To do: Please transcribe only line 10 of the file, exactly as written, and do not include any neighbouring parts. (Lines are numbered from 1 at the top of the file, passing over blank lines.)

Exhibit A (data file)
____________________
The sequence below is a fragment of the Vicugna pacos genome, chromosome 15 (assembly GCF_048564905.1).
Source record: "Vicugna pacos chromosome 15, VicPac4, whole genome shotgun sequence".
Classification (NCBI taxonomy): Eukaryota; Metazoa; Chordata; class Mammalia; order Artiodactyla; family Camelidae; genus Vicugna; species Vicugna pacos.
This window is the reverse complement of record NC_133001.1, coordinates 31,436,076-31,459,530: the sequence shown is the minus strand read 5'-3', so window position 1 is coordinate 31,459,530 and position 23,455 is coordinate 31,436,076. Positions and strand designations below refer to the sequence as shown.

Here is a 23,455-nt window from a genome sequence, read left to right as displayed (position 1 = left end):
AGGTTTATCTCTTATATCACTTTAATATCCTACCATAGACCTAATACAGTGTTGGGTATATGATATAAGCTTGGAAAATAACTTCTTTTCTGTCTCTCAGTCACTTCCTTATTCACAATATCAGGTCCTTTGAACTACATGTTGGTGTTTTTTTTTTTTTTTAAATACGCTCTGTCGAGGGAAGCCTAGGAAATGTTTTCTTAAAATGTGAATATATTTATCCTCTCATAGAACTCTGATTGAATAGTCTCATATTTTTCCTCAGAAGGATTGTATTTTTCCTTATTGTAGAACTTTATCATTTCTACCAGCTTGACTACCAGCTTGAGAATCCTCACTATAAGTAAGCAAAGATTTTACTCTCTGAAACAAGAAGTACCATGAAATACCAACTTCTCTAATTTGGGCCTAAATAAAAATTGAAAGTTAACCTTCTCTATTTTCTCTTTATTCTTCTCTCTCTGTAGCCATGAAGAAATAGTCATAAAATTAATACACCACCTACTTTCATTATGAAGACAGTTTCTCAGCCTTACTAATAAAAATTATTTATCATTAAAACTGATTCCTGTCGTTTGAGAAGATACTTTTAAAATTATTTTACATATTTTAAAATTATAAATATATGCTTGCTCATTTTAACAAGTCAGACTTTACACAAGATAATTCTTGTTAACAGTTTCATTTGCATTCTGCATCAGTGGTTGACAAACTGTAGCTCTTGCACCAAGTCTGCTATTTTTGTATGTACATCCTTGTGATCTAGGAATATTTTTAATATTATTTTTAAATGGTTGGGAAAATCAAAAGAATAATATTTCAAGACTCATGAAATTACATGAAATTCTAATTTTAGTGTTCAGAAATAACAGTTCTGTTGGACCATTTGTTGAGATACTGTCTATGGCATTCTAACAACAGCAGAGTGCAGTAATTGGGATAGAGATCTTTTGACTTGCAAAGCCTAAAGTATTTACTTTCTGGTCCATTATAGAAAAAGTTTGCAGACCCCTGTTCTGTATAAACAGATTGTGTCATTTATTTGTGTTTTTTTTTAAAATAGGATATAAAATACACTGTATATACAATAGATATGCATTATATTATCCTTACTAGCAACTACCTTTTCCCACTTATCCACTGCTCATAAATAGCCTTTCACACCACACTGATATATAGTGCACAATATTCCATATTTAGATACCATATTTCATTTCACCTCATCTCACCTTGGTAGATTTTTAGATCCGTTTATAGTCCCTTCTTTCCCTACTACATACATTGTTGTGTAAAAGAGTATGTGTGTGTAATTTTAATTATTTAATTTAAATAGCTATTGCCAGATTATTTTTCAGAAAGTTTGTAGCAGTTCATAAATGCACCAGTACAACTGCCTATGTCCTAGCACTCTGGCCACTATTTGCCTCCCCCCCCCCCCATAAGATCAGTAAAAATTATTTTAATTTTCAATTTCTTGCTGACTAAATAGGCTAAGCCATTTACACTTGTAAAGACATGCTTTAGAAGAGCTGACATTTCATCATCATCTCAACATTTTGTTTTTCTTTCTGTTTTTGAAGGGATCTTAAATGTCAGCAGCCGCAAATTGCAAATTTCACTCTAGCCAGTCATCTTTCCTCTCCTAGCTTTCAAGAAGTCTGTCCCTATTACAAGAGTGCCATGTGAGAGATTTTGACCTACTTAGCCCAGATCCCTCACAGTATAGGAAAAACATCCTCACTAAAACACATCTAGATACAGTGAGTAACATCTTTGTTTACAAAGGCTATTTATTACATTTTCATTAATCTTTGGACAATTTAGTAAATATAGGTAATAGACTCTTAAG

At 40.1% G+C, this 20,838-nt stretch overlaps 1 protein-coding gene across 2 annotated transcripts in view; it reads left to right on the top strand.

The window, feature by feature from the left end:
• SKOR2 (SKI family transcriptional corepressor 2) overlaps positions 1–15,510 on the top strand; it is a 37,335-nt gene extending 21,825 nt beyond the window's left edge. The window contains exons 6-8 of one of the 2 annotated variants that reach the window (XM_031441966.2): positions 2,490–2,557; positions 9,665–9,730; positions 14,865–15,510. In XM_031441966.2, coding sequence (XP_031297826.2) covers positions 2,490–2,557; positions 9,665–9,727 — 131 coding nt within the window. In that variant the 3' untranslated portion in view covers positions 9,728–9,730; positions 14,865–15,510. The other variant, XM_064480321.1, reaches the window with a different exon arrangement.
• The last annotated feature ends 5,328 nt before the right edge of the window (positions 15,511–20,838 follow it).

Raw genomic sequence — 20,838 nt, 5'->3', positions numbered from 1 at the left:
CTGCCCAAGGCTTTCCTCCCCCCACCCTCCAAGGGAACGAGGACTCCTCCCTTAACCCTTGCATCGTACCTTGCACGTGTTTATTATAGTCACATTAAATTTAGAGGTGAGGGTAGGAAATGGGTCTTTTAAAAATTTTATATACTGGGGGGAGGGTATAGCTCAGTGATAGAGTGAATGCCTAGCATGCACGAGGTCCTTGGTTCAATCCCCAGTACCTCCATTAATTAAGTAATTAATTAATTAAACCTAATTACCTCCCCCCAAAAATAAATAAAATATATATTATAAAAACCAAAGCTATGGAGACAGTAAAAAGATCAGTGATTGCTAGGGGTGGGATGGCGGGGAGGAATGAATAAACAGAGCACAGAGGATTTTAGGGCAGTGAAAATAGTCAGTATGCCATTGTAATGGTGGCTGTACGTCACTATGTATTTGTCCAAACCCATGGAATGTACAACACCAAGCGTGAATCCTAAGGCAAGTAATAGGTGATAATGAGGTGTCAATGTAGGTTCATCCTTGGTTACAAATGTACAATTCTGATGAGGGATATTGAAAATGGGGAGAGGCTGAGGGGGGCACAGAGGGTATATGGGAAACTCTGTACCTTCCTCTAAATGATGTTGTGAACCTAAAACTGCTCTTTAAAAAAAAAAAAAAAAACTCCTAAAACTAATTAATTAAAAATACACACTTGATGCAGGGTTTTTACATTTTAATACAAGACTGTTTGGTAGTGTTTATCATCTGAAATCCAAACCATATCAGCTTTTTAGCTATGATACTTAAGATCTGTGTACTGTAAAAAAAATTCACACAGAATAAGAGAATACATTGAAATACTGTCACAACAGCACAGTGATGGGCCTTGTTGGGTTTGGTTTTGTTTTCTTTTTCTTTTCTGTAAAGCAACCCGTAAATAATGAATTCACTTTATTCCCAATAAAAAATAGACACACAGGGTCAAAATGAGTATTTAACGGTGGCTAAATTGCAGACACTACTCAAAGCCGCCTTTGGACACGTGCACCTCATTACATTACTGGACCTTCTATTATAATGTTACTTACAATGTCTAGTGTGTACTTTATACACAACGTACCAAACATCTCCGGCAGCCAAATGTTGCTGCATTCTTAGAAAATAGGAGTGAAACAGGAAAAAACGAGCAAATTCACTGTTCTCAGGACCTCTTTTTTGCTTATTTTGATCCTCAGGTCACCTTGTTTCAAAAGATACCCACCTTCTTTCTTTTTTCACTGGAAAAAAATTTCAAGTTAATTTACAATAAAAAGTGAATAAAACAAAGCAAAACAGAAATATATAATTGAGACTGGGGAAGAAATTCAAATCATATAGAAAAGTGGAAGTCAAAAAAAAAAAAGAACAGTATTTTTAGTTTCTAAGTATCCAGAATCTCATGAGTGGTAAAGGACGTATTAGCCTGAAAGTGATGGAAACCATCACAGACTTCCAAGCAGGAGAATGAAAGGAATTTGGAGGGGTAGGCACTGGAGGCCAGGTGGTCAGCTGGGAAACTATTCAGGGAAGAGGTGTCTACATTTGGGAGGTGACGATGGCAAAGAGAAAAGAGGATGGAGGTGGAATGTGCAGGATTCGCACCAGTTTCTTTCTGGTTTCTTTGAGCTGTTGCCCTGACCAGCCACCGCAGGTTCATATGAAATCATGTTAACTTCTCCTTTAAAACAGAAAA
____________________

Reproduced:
• The last annotated feature ends 5,328 nt before the right edge of the window (positions 15,511–20,838 follow it).